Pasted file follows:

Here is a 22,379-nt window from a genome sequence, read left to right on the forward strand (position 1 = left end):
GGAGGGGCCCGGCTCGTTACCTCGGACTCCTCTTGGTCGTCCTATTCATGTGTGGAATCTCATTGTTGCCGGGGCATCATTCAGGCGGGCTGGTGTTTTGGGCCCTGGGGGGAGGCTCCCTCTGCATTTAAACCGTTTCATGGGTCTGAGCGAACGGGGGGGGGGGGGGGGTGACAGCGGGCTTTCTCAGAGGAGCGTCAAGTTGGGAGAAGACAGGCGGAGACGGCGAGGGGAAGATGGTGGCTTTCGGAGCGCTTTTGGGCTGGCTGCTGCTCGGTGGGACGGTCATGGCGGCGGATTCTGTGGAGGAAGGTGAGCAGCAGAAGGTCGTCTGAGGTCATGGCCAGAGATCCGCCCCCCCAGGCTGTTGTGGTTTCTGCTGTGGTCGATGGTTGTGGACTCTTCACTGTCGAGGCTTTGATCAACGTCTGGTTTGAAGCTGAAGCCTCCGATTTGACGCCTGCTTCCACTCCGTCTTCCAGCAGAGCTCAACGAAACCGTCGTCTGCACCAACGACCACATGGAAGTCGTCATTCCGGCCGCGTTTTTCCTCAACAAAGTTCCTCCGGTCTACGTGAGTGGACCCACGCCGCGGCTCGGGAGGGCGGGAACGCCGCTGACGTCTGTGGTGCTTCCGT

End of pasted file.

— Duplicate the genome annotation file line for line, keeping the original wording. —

Here is a 22,379-nt window from a genome sequence, read left to right on the forward strand (position 1 = left end):
GGAGGGGCCCGGCTCGTTACCTCGGACTCCTCTTGGTCGTCCTATTCATGTGTGGAATCTCATTGTTGCCGGGGCATCATTCAGGCGGGCTGGTGTTTTGGGCCCTGGGGGGAGGCTCCCTCTGCATTTAAACCGTTTCATGGGTCTGAGCGAACGGGGGGGGGGGGGGGGTGACAGCGGGCTTTCTCAGAGGAGCGTCAAGTTGGGAGAAGACAGGCGGAGACGGCGAGGGGAAGATGGTGGCTTTCGGAGCGCTTTTGGGCTGGCTGCTGCTCGGTGGGACGGTCATGGCGGCGGATTCTGTGGAGGAAGGTGAGCAGCAGAAGGTCGTCTGAGGTCATGGCCAGAGATCCGCCCCCCCAGGCTGTTGTGGTTTCTGCTGTGGTCGATGGTTGTGGACTCTTCACTGTCGAGGCTTTGATCAACGTCTGGTTTGAAGCTGAAGCCTCCGATTTGACGCCTGCTTCCACTCCGTCTTCCAGCAGAGCTCAACGAAACCGTCGTCTGCACCAACGACCACATGGAAGTCGTCATTCCGGCCGCGTTTTTCCTCAACAAAGTTCCTCCGGTCTACGTGAGTGGACCCACGCCGCGGCTCGGGAGGGCGGGAACGCCGCTGACGTCTGTGGTGCTTCCGT